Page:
Sutton, G. W. (2016). A House Divided: Sexuality, morality, and Christian cultures. Eugene, OR: Pickwick.

 

Links to Connections

Checkout My Page    www.suttong.com

  

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Tuesday, September 1, 2020

God and Sex by Michael Coogan- A Book Review

 God and Sex

What the Bible Really Says  

By

   Michael Coogan  2010

Reviewed by

   Geoffrey W. Sutton




Coogan sets the stage for a biblical view of sex by citing the popularity of the Bible in US society--over 90% of us have "The Book." He challenges readers who believe the Bible is simply "God's Word" rather than a collection of works by multiple authors to consider some obvious inconsistencies easily recognized by anyone who has taken the time to read the text. Coogan want readers to see the unfolding of the biblical message in ways that allows a nuanced approach to modern life. Thus, he will write about women as equals, sexual prohibitions, and the stories of rape.

Chapter 1

We begin with an invitation to see the biblical past as life in a foreign country with a different language, culture and values. He quickly shows readers love and sex through the eyes of the Song of Solomon. Then opens readers' eyes to biblical sex by lifting the veil of euphemisms. Soon, sex is everywhere. And we begin to hear women's voices.

Chapter 2

It is still common in Christianity to find only male leaders in Christian churches and organizations. Coogan provides several examples of the subordinate role of women in the Bible. He even shows us what a woman was worth by age. The highest value was 30 shekels of silver compared to 50 for men in the age group 20 to 60. This is based on the redemption vows. There's more here. We learn about widows, virgins, and the roles of women in public and the home.

Chapter 3

In this chapter, Coogan looks at marriage and divorce. Abortion and polygamy fit here. There are no comments on abortion and birth control in a culture where children are valuable assets. Infant mortality is a horrific 50% based on some estimates. Coogan explains the familiar pro-choice argument about ending pregnancies and shows the problem with the poets recognition of life in the womb. Following comments on polygamy, Coogan looks at the restrictions on divorce explained in the context of Jewish culture and law.

Chapter 4

Here we learn about forbidden relationships like adultery, incest, and rape. An important reminder to moderns is an understanding of women as a man's property. Incest is of course part of the list of forbidden relationships. The value of a virgin daughter to her father is a noteworthy point of ancient culture. Next Coogan offers his take on same-sex sexuality. He offers the cultural context for the disapproval and challenges modern moralists to consider their views about same sex-sex prohibitions in view of culture and their inconsistent stance on other moral matters.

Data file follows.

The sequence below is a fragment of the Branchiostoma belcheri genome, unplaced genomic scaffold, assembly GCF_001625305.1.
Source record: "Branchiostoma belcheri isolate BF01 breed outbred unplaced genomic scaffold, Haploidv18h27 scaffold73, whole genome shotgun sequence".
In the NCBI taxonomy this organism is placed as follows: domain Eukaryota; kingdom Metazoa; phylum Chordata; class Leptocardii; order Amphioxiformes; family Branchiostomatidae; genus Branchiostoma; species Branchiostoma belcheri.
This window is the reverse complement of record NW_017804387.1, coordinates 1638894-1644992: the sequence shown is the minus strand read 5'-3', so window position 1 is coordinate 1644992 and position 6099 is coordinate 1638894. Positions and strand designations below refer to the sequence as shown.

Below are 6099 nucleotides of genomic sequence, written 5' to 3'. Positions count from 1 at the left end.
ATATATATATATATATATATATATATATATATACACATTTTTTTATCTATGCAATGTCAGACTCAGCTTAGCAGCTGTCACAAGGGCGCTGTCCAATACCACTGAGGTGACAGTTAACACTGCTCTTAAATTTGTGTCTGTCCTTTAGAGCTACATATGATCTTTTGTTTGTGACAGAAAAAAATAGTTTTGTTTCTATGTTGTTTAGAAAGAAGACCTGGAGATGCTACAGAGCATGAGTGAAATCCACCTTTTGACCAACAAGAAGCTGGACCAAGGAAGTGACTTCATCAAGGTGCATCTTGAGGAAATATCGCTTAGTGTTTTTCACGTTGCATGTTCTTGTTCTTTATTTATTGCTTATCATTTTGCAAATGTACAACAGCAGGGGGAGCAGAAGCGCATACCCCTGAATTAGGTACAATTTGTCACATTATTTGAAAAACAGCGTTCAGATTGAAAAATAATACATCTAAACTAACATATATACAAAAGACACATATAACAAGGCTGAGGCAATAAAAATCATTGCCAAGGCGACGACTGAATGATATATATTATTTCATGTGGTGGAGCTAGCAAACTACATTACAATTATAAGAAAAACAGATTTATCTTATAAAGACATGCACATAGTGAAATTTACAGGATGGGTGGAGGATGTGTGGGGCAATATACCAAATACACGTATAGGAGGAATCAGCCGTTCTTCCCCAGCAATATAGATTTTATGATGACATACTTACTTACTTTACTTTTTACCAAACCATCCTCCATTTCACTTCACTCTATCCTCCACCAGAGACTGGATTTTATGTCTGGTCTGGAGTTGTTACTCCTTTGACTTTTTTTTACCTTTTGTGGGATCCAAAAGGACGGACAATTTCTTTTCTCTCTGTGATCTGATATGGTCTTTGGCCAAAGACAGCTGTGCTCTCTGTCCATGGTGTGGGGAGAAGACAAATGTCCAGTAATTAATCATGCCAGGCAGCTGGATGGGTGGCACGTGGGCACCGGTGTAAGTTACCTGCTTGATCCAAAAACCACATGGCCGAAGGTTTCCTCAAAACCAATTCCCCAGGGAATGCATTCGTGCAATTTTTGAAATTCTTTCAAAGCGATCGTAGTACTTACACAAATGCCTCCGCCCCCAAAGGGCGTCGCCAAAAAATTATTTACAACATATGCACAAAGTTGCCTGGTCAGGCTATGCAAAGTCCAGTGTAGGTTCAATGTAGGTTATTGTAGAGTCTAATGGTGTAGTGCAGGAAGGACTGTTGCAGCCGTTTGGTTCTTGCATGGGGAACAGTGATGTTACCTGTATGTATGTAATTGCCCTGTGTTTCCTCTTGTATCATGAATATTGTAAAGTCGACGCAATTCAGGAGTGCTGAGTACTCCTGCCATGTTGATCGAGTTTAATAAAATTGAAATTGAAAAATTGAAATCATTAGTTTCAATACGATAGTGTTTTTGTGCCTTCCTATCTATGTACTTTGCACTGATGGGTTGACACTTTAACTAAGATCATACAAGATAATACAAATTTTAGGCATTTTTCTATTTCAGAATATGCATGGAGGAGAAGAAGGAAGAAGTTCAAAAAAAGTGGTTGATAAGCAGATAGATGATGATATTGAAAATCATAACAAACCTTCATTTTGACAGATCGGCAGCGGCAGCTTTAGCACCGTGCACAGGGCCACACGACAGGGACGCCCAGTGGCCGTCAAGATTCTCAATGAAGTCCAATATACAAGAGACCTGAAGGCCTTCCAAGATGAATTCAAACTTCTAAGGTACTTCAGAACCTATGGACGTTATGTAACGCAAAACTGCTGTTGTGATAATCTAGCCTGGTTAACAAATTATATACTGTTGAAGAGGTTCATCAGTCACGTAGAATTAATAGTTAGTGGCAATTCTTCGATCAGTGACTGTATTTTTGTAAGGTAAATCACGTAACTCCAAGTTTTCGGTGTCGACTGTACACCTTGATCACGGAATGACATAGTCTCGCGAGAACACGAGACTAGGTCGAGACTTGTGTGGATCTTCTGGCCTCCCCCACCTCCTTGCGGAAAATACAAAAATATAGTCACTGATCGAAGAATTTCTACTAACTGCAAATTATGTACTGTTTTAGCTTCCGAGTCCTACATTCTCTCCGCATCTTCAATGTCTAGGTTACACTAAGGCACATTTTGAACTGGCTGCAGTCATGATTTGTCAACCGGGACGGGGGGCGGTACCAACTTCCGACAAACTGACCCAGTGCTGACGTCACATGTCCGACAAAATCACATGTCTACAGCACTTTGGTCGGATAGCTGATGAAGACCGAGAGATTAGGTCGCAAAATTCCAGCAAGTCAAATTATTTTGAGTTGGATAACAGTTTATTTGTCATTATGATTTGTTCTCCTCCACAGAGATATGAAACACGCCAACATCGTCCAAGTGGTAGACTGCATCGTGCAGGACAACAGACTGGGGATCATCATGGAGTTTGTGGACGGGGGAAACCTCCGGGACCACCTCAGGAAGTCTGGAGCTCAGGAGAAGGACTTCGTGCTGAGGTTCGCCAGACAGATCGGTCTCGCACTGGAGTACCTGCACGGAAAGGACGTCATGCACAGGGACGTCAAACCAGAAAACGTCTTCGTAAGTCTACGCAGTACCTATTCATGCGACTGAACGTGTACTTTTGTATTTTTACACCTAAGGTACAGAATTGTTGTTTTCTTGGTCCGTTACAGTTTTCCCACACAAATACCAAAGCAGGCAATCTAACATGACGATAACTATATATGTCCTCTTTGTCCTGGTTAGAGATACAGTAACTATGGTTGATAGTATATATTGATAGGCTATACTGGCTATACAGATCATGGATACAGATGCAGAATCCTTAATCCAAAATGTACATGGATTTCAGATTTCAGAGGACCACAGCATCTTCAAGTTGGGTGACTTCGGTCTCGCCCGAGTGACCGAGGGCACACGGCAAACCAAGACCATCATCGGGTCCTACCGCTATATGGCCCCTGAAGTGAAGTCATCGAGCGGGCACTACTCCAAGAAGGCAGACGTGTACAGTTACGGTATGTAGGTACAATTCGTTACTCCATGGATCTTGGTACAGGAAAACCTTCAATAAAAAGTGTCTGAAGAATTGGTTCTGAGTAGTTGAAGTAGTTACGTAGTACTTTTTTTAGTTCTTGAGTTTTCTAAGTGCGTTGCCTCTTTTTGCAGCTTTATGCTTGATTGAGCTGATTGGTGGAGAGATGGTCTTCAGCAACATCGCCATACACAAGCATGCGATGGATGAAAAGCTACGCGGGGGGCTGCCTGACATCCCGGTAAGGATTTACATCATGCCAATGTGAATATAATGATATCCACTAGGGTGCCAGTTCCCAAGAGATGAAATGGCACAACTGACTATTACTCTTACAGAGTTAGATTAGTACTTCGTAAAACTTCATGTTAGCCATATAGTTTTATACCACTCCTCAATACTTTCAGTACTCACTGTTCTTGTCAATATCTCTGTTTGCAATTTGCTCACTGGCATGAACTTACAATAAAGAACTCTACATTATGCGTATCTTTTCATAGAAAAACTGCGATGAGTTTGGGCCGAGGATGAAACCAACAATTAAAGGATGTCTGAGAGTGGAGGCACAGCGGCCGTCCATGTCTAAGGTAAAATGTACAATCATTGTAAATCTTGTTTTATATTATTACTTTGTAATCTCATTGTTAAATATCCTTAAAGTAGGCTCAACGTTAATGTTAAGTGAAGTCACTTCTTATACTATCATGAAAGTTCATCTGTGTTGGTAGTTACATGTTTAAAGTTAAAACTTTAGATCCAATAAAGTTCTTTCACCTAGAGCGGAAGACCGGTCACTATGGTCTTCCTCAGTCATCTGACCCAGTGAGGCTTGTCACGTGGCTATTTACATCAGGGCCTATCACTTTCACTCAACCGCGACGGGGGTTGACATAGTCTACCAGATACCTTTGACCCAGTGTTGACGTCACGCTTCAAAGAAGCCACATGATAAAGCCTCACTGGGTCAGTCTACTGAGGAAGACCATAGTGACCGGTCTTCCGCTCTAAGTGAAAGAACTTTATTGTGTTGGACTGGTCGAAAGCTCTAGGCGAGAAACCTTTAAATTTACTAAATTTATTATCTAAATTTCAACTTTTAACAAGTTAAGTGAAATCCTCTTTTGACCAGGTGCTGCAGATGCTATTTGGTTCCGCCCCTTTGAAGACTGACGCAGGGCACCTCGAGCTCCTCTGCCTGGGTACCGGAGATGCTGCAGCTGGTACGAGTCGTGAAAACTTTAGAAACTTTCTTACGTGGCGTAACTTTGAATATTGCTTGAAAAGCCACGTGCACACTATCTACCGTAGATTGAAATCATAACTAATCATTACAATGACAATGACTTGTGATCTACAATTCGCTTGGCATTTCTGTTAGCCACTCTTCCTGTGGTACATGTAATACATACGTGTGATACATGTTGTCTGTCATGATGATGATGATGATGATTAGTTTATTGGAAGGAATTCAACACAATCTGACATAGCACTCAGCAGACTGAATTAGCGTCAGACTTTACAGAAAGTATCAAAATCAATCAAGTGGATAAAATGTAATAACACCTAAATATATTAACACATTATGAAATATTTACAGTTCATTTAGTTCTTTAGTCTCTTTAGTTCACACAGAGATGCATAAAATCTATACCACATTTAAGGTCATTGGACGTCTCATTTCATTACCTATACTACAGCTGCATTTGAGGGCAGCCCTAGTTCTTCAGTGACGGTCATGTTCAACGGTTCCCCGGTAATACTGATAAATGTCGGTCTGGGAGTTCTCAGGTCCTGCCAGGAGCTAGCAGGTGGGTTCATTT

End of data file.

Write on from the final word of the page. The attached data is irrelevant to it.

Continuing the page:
Chapter 5

This essay is about rape and prostitution. The familiar Bible stories are revisited. We learn the oft told stories of righteous prostitutes like Tamar and Rahab, but we also see how they were marginalized.

Chapter 6

Coogan introduces ideas about God and his wives and the problem of polytheism in ancient Israel. We know Israel was warned by the biblical writers of metaphorical adultery in their pursuit of other Gods. Coogan reminds readers that ancient cultures told stories about gods having relations with humans. And he finds evidence for these beliefs in the Scriptures.

**********

I quoted Coogan's work in A House Divided: Sexuality, Morality, and Christian Cultures to help readers appreciate various interpretations of scriptures dealing with contemporary issues like sexual abuse, abortion, and the role of women.

Coogan's work overlaps with other similar books aimed at helping Christians be careful with their moral proclamations. Frankly, I doubt many Christians will take the time to peruse alternative interpretations of their firm beliefs about biblical marriage and sex as presented by their clergy and in books by evangelicals. Nevertheless, Coogan's work is well documented and offers a cautionary message to modern zealots even as it helps readers appreciate an ancient culture so distant in time from our own.

Sex Topics: adultery, marriage, divorce, homoeroticism, pregnancy and abortion, women, biblical language about sex

Religious focus: The Hebrew Bible / Christian Old Testament